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Last Updated: Sunday, 1 January 2006, 09:22 GMT
Warning of 'anti-Semitic tsunami'
Jonathan Sacks - Britain's chief rabbi
Sir Jonathan blamed prime time TV and best-selling books

Anti-Semitism is spreading around the world in a kind of tsunami effect, says Chief Rabbi Sir Jonathan Sacks.

Globalisation had led some people to wrongly see Israel as the cause of all the world's conflicts, he told BBC Radio 4's Sunday Programme.

Holocaust denial and hatred of Jews were circulating widely in best-selling books and prime time TV, he warned.

Islamic militants have used Israel's treatment of Palestinians to rally support for their violent campaigns.

The chief rabbi however, pointed out that wars in Chechnya, the Philippines and Indonesia would be happening even if Israel did not exist.

A number of rabbinical colleagues throughout Europe have been assaulted and attacked on the streets
Sir Jonathan Sacks

He said conflicts around the globe had begun to have uncomfortable repercussions for some Jewish communities in Europe, the chief rabbi claimed.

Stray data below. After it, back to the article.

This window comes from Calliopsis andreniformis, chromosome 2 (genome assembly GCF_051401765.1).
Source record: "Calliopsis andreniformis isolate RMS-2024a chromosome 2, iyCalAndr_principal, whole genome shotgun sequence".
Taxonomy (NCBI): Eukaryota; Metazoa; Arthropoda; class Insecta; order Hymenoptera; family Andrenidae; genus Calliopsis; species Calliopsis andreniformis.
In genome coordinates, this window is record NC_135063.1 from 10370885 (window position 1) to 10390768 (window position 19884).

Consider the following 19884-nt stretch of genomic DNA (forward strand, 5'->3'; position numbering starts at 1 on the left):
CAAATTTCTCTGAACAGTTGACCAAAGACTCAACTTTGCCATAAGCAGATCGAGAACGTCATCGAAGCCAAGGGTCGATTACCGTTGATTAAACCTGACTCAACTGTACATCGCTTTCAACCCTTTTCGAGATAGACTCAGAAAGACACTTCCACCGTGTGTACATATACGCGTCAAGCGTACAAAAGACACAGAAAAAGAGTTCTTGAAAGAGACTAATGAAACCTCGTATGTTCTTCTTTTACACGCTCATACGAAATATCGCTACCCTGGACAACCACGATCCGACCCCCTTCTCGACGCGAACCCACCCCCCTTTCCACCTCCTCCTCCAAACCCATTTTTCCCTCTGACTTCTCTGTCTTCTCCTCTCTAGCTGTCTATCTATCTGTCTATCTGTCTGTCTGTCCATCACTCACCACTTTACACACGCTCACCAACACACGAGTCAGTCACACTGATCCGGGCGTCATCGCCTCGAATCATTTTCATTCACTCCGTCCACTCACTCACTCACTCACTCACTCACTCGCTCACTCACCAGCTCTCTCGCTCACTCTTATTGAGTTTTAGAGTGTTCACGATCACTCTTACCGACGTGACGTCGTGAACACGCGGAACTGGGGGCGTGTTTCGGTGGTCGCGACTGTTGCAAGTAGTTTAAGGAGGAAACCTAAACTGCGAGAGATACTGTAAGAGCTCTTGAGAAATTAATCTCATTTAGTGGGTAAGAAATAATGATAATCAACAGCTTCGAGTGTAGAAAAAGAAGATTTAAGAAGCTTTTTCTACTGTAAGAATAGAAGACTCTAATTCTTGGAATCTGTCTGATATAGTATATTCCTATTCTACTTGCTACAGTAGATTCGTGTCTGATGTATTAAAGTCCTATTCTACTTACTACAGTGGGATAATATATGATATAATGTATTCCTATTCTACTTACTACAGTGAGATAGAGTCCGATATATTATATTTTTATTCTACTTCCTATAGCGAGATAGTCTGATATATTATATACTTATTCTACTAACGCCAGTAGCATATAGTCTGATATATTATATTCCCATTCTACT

"This is all a kind of tsunami of anti-Semitism which is taking place a long way from this country but (of) which Europe seems unaware," he said.

He said that while the Jewish experience of Britain was generally good, British Jews were experiencing a globalised anti-Semitism through satellite television, e-mails and the internet.

He claimed anti-Jewish feeling was on the rise in European countries such as France.

"A number of rabbinical colleagues throughout Europe have been assaulted and attacked on the streets.

"We've had synagogues desecrated. We've had Jewish schools burn to the ground - not here but in France."


Figures from the UK-based Community Security Trust, which monitors anti-Semitic incidents and advises the Jewish community on such matters, said it had seen a huge rise in incidents last year.

Some 532 anti-Semitic incidents were recorded by the trust in 2004, 83 of which were physical assaults.

Sir Jonathan added that he was concerned that more was not being done to change attitudes.

However, in a letter from the Joint Council of Christian and Jews signed by Sir Jonathan, he acknowledges the role the Middle East conflict plays in boosting anti-Semitism.

The statement from January 2004 read: "Achieving peace, justice and reconciliation in the Holy Land would help to make it harder for anti-Semitism to flourish."


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